Choosing a company with a variety of investment products is important if you plan on trading more than just stocks. All three of our favorite companies offer stocks, bonds, mutual funds, ETFs, and options trading. But if you’re particularly interested in more advanced investing, like options, Interactive Brokers is the way to go. The company also has incredibly low interest rates for margin trading: With an upper limit of 2.66%, IB’s rates are about a third of what’s charged by every other brokerage we looked at. For pure trading and competitive prices, no other brokerage comes close.
Interactive Broker’s account structure rewards the active investor. In fact, the two elements that make IB a bit unwieldy for new investors make it a perfect tool for the experienced: Once you meet the hefty minimum account balance — $10,000 — the rest of IB’s demands on your wallet are light. And the relatively high $10 monthly activity fee is charged only if your trades don’t rack up at least $10 in commissions. With the tiny $1 per-trade fee, that means you’ll need to make ten trades every month or pay the difference, e.g. six trades will leave you with a $4 activity fee.
If you are savvy investor who also happens to be under 25, you can open an Interactive Broker account with a reduced minimum balance — the required deposit is just $3,000 — and the monthly fee bumps down to $3. For an IRA, the minimum deposit is $5,000.
However, we didn’t love everything we saw about Interactive Brokers. Back in 2012-2013, the company was fined for several violations relating to the management of futures market funds. The result was a pair of fines totaling $925,000. Because the fines occurred several years ago, and because futures trading is a fairly niche investment area compared to stocks and funds, we don’t think this is enough to cancel out Interactive Brokers’ overall value. However, if you’re planning on doing a substantial amount of futures trading, be aware of this mark on their record.
Interactive Broker’s incredibly rich platform offers trading technology advanced enough for professional day traders. Choose from the web-based trading platform WebTrader and the more advanced, downloadable platform, Trader Workstation. Both are included for Interactive Brokers clients at no additional cost. Serious traders will gravitate to the Trader Workstation’s more in-depth features.
Trader Workstation also comes with a steep learning curve. Navigation is far from intuitive as tools are located in discrete sections. However, it is also customizable, allowing you to group together the resources you make frequent use of and hide the ones you don’t. The interface, like the rest of an IB account, only benefits experienced traders. However, IB has recognized the learning gap. To supplement the educational tools on Traders' University, IB has introduced a layout library (choose from pre-made setups and templates for different trading strategies) as well as an AI assistant. IBot can answer plain-English questions but, like any other voice-activated helper from Siri to Alexa, it has its limits.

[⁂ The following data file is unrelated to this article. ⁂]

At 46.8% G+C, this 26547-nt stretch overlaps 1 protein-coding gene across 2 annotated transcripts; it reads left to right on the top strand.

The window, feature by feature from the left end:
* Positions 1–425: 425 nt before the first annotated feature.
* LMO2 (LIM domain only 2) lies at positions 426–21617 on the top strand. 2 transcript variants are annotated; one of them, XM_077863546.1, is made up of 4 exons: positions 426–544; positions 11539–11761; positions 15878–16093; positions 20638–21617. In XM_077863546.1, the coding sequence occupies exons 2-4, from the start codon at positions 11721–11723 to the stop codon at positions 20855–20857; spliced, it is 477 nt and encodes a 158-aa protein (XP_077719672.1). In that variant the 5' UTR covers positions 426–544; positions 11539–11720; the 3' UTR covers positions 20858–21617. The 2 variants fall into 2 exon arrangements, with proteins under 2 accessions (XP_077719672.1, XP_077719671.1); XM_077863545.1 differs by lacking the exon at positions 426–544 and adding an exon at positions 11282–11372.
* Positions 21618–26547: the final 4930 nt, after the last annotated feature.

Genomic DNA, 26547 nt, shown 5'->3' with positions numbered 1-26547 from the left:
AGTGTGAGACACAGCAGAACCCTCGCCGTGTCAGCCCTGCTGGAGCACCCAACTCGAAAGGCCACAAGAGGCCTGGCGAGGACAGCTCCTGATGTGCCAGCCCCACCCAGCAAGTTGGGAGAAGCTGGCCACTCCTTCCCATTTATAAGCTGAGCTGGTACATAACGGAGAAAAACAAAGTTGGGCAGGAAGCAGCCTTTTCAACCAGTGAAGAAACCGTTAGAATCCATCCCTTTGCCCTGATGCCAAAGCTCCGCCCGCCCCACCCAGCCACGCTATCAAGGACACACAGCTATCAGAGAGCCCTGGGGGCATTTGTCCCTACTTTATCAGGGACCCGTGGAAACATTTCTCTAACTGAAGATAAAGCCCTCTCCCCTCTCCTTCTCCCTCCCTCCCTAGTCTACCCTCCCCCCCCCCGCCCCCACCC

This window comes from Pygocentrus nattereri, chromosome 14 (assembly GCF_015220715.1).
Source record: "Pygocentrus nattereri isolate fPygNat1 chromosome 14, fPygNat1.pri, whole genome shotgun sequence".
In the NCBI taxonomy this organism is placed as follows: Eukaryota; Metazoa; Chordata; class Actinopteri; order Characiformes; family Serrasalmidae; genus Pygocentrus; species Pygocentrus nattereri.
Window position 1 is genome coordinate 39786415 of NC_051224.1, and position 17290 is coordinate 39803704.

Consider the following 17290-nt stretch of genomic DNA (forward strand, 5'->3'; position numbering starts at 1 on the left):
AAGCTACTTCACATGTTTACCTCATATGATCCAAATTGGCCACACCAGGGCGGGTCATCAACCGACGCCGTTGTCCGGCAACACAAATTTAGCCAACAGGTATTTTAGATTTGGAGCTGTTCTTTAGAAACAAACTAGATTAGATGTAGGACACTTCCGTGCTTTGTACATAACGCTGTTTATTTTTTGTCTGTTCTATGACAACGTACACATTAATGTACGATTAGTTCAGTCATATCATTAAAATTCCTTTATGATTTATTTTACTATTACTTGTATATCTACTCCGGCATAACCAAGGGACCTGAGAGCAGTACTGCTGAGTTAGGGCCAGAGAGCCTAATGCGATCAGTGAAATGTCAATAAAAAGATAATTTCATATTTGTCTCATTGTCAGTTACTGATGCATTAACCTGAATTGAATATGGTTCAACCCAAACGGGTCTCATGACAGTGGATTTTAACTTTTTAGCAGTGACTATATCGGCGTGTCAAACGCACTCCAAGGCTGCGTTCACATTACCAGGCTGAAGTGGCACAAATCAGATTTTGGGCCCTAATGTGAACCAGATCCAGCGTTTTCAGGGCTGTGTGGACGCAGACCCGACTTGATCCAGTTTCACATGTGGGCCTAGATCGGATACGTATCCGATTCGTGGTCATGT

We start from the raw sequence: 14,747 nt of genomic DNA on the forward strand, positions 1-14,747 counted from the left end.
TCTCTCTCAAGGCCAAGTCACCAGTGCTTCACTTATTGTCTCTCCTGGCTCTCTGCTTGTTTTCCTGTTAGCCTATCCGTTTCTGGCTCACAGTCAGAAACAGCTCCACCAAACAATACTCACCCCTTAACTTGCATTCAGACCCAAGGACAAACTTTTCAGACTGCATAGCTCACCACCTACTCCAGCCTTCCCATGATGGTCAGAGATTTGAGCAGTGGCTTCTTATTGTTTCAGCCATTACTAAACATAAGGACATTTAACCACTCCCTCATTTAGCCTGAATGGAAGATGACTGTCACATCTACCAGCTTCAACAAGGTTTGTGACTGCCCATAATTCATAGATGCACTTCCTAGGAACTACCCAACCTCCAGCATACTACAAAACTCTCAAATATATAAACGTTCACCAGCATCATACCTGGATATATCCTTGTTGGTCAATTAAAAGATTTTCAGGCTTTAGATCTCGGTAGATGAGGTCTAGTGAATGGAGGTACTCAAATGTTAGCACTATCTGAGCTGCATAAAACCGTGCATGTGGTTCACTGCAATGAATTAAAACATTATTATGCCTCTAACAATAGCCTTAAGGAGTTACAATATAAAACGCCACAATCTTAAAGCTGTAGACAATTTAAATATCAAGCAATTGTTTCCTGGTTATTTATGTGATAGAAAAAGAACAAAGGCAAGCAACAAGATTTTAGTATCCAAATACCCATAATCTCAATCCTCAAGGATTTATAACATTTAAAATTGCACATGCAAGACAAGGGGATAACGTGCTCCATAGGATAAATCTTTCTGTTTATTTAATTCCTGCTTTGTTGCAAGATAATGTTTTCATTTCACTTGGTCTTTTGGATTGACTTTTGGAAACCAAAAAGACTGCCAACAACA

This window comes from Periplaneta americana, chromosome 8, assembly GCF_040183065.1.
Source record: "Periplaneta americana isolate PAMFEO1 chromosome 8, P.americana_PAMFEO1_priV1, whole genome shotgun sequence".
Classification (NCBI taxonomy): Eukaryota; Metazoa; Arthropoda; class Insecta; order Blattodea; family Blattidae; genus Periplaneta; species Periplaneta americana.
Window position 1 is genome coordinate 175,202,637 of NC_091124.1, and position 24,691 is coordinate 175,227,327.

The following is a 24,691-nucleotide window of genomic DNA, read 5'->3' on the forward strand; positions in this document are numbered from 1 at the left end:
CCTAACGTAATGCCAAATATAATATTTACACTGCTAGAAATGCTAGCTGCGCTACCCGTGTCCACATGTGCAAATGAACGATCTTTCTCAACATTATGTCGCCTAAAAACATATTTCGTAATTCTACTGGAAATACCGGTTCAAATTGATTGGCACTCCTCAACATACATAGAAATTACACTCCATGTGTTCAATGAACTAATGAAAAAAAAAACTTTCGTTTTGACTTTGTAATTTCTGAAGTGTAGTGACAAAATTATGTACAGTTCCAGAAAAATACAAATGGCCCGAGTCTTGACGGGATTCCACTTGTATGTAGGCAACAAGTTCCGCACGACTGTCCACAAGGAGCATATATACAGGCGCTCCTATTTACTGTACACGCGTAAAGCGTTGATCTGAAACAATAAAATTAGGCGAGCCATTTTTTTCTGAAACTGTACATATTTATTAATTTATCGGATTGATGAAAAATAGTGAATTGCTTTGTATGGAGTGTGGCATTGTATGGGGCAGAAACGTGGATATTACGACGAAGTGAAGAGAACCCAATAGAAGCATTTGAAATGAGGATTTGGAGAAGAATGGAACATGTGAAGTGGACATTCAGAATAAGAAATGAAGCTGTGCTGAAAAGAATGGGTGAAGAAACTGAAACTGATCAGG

Did You Know?
The landscape of online investing is changing.
Financial institutions have gone through a lot of millennial growing pains. The culminating act: Several companies cannibalizing several others in the past year. For everyday investors, these acquisitions have little impact. For instance, T.D. Ameritrade gobbled up Scottrade, but Scottrade accounts are slated to transform painlessly into Ameritrade accounts in Q1 of 2018, to the extent that Scottrade is still enrolling new clients. The more major change is the movement away from traditional brokerages and toward increasingly automated investing options. Enter robo-advisors.
There’s an app for that.
The inexpensive trading platforms established by the likes of Scottrade and E*trade make it easy to invest by reducing or eliminating fees that make traditional brokerage firms elite. They also appeal to a younger generation of investors.
They are not, however, the newest rich kid on the block. A slew of robo-advisor investment apps have materialized within the last five years, with marketing and functionality geared toward a generation that has a job (yay!) and some money (yay!) but doesn’t know how to “adult.” Hands-off investing as offered by Wealthsimple, Wealthfront, and Betterment appeal to a demographic used to automated services. Simply plug in your time frame and risk tolerance and an algorithm takes it from there. Wealthsimple's slogan says it all: “Investing on autopilot.”
A nice side effect of AI investing - even lower fees. Wealthsimple and Betterment both allow you to open an account with $0 down; Wealthfront asks for $500. Wealthsimple charges an annual 0.5% advising fee; Wealthfront and Betterment charge just 0.25%.